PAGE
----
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I'm building a JS bookmarklet which allows me to capture text that a user has selected in their browser and sends it off to a web app. I've currently checked out a couple of tutorials and have a script which looks like this:

javascript:var t;try {t=((window.getSelection&&window.getSelection())||(document.getSelection&&document.getSelection())||(document.selection&&document.selection.createRange&&document.selection.createRange().text));}catch(e){t="";}alert(t);

To make it a bit easier, here's the code in a more readable fashion:

javascript:
      var t;
      try {
        t=((window.getSelection&&window.getSelection()) || (document.getSelection&&document.getSelection()) || (document.selection&&document.selection.createRange&&document.selection.createRange().text));
      }catch(e)
      {
        t="";
      }
      alert(t);

The current code I have grabs the selected text and alerts out so I can see what's been captured. However, the formatting of the text is important to me so what I'd really like to do is grab any HTML in this text too. In fact, I think it might be better yet to work out where the user has selected in the page and look up from the start and back from the end of the selected content to find the nearest HTML tags and then grab what's within that. (as the user can't tell if they're selecting HTML or not easily)

I'm much more used to working with JQuery to do DOM selections so this is a bit over my head at the moment. (Unless you can use JQuery with a bookmarklet... can you?)

Can anyone help me with this? (Even just pointing me in the right direction would be great, I'm doing this as a hobby learning project so I'm happy to figure some stuff out myself.)

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1  
If you really want to use jQuery in it check out: smashingmagazine.com/2010/05/23/… –  mVChr May 12 '11 at 6:15
    
Well, JQuery is what I'm familiar with. But I wonder about bloating what would technically be a very small piece of JS with it... (If, and it's a big if, what I'm trying to do is actually quite straightforward across browsers). Thanks heaps though, I'll definitely try it out! –  Ganesh Shankar May 12 '11 at 6:20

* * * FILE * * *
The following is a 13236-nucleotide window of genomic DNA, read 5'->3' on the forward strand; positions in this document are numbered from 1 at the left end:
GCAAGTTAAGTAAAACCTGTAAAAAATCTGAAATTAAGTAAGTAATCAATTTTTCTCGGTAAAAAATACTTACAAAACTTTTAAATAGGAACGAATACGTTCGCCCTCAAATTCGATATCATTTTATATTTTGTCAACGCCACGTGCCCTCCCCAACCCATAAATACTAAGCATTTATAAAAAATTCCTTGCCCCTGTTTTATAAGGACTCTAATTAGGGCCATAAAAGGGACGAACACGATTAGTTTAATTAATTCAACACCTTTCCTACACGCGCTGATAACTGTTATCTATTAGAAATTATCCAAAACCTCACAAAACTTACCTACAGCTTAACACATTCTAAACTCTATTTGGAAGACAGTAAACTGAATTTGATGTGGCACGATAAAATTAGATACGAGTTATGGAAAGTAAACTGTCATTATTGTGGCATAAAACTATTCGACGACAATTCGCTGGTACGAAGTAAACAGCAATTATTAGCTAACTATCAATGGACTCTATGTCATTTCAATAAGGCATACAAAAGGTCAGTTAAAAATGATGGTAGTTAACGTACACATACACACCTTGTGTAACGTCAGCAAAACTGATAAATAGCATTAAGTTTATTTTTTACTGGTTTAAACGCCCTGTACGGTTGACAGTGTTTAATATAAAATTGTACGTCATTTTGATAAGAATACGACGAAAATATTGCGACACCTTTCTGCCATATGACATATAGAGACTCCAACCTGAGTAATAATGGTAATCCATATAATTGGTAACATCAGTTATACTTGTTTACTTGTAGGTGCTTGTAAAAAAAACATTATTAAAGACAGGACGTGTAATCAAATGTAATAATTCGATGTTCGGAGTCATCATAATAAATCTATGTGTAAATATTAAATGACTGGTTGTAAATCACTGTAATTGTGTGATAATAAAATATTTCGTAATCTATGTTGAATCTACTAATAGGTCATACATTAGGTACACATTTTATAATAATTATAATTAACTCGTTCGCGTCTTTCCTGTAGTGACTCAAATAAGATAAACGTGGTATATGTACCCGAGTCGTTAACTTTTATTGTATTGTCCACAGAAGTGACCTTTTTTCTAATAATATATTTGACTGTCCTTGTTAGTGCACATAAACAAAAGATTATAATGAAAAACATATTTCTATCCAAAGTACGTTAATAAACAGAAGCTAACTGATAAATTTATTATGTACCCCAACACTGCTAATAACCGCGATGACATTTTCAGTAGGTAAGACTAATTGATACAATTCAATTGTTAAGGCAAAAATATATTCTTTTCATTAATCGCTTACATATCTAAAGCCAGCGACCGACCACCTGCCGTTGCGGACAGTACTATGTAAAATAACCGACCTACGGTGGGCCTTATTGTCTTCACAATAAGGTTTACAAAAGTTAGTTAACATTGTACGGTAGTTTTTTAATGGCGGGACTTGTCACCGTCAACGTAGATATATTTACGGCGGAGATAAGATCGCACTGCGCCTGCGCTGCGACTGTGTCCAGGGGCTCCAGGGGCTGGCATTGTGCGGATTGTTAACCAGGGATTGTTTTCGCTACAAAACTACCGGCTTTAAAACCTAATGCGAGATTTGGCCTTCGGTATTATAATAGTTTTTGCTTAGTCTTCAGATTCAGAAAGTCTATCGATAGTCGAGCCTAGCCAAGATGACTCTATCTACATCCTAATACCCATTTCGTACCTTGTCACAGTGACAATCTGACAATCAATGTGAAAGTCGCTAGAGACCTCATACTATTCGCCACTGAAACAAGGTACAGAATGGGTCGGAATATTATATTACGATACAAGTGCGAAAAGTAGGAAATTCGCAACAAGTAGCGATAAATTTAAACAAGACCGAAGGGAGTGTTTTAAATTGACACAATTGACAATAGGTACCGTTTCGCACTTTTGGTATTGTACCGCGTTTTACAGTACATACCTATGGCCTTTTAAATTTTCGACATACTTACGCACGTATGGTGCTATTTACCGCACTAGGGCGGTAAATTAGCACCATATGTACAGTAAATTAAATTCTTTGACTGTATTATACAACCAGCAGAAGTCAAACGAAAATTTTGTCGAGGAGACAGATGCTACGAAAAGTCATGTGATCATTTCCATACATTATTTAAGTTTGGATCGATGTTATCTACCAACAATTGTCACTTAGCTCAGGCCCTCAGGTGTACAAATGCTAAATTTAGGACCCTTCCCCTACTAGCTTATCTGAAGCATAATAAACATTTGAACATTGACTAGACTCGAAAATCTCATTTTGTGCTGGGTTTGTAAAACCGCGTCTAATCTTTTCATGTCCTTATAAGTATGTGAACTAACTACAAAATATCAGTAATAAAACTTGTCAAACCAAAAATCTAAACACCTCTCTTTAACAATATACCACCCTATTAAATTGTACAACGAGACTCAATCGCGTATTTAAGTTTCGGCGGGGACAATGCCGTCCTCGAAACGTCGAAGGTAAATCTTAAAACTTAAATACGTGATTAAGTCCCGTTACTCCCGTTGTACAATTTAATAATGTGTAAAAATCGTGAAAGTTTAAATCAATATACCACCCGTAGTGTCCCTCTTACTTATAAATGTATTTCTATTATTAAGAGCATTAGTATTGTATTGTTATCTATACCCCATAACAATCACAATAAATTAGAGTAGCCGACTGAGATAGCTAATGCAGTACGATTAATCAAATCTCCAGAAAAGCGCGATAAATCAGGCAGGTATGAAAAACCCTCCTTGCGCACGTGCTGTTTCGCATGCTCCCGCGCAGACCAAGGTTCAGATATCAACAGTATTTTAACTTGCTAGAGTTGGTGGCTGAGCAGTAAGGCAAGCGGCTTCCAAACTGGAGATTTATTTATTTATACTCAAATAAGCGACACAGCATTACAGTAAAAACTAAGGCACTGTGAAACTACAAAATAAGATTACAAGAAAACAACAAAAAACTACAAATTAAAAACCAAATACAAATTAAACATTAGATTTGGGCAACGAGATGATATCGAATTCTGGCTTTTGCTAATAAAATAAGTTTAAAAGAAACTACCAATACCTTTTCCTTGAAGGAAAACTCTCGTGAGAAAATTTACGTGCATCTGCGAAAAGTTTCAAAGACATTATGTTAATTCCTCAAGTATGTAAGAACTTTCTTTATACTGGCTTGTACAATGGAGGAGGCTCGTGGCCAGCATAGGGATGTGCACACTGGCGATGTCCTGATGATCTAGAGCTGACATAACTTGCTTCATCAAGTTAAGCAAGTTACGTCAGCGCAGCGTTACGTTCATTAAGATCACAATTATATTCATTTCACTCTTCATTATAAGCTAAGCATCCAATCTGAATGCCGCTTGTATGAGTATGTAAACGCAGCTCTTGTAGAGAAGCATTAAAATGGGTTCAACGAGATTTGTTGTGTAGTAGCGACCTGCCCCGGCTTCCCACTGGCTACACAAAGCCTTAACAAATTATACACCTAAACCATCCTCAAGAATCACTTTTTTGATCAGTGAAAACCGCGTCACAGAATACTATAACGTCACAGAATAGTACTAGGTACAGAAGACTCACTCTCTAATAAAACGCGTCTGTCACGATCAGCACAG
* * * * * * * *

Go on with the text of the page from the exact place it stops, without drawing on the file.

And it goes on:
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2 Answers

up vote 5 down vote accepted

The following function will return a string containing the HTML of the user's selection:

function getSelectionHtml() {
    var html = "";
    if (typeof window.getSelection != "undefined") {
        var sel = window.getSelection();
        if (sel.rangeCount) {
            var container = document.createElement("div");
            for (var i = 0, len = sel.rangeCount; i < len; ++i) {
                container.appendChild(sel.getRangeAt(i).cloneContents());
            }
            html = container.innerHTML;
        }
    } else if (typeof document.selection != "undefined") {
        if (document.selection.type == "Text") {
            html = document.selection.createRange().htmlText;
        }
    }
    return html;
}

Here's a cut down version for a bookmarklet:

javascript:(function(){var h="",s,g,c,i;if(window.getSelection){s=window.getSelection();if(s.rangeCount){c=document.createElement("div");for(i=0;i<s.rangeCount;++i){c.appendChild(s.getRangeAt(i).cloneContents());}h=c.innerHTML}}else if((s=document.selection)&&s.type=="Text"){h=s.createRange().htmlText;}alert(h);})()
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Thanks! That's pretty much what I was trying to do :) –  Ganesh Shankar May 12 '11 at 9:24
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Append the results of getSelection().getRangeAt(0).cloneContents() to a div and then get the innerHTML of the div.

javascript:(function()%7Bvar%20node%3Ddocument.createElement('div')%3Bnode.appendChild(getSelection().getRangeAt(0).cloneContents())%3Balert(node.innerHTML)%3B%7D)()%3B

If you pass the markup in a GET request, you'll need to use encodeURIComponent() on it first.

Also note that a GET request might only accept so much data.

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That's the right general approach but won't work in IE <= 8. –  Tim Down May 12 '11 at 8:38
    
Thanks for the tip on encoding the GET! –  Ganesh Shankar May 12 '11 at 9:23
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